China Extends Takeover of Nine Tomorrow Holding Units
Chinese regulatory authorities extended the one-year takeover of nine Tomorrow Holding affiliates for a second year as they continue efforts to defuse financial risks associated with the embattled private conglomerate.
The China Banking and Insurance Regulatory Commission (CBIRC) said its custody of six insurers and trust companies will last until July 16, 2022, to “further promote risk disposal work and defuse financial risks.”
In a separate statement, the China Securities Regulatory Commission said it will similarly extend its takeover of New Times Securities, Guosheng Securities and Guosheng Futures.
Citing lawbreaking, regulators carried out a massive July 2020 seizure of the nine companies, which were formerly controlled by fallen tycoon Xiao Jianhua. The companies had assets amounting to nearly 1 trillion yuan ($142.8 billion), according to Caixin calculations based on financial reports.
The seizure marked a major step in dismantling a sprawling business empire built by Xiao under the umbrella of Tomorrow Holding Co. Ltd., one of the highest-profile targets of China’s crackdown on financial risks.
Xiao, once one of China’s richest men, was placed under graft investigation by Chinese authorities in January 2017. Chinese authorities haven’t disclosed the specifics of the investigation.
During the takeover, banking regulators “have actively conducted onsite inspection and pushed forward the asset assessment of those firms, figured out the basic situation of the risk they contained, and maintained normal operation of their daily businesses to protect investors’ interests,” the CBIRC said in a statement.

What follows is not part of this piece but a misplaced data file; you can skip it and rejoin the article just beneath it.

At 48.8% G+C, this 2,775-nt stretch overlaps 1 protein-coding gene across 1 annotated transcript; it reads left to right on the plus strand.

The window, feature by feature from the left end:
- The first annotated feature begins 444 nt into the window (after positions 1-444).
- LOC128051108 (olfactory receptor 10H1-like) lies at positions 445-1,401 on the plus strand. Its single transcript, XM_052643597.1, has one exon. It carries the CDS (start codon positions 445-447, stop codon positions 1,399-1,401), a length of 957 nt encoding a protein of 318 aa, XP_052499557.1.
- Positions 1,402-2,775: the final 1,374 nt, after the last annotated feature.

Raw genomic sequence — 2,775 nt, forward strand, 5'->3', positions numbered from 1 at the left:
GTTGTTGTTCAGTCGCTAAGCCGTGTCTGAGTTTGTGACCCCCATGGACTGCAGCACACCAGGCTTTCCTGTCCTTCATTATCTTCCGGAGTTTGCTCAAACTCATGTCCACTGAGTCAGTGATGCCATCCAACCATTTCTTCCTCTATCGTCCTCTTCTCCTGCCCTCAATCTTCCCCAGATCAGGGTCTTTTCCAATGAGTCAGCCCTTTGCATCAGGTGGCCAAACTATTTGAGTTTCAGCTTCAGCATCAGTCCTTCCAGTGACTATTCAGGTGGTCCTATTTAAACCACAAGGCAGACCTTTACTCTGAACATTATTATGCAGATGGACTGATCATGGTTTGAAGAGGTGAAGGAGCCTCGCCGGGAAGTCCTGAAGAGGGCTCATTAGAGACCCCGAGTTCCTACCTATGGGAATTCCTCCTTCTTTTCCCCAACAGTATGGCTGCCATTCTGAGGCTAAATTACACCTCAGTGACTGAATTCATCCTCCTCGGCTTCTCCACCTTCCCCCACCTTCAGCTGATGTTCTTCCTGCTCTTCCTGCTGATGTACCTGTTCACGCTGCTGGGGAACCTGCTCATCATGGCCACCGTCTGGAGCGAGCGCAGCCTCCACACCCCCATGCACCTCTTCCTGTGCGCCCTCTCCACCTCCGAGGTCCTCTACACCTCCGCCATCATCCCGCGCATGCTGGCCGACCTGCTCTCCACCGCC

The six institutions under CBIRC control are Tianan Property Insurance Co. of China, Huaxia Life Insurance Co., Tianan Life Insurance Co., Yi’an P&C Insurance Co., New Times Trust Co. and New China Trust Co.
Founded in 1999, Tomorrow Holding grew into a conglomerate with businesses as diverse as banking, securities, insurance, coal and real estate. Through complicated and sometimes illegal shareholding arrangements, Tomorrow Holding controlled a large number of financial institutions that helped fund Xiao’s debt-driven business expansion. Caixin learned that Tomorrow Holding-affiliated companies left nearly 400 billion yuan of unpaid debts.
In 2018, China’s central bank identified Tomorrow Holding as one of several “financial holding companies” that needed to be scrutinized in their ownership structure, connected-party transactions and sources of funding as part of a sweeping clampdown on financial risks.
The nine companies formed a key part of the Tomorrow Holding financial business that backed many of its high-profile acquisitions, which often involved complicated transactions and the use of shell companies.
Many of the financial institutions had funds embezzled by Tomorrow Holding, which ended up failing to repay the money, creating significant risks for the institutions and their clients, sources close to regulators told Caixin.
In 2019, the top banking regulator took over Inner Mongolia-based Baoshang Bank, a debt-ridden lender controlled by Xiao. The bank was later declared bankrupt and part of its assets were restructured into Mengshang Bank.
Several other regional lenders previously controlled by Tomorrow Holding, including Bank of Taian Co. Ltd., Bank of Weifang Co. Ltd. and Harbin Bank Co. Ltd., launched government-led restructurings to cut ties with the troubled conglomerate.
Contact reporter Han Wei (email@example.com) and editor Bob Simison (firstname.lastname@example.org)
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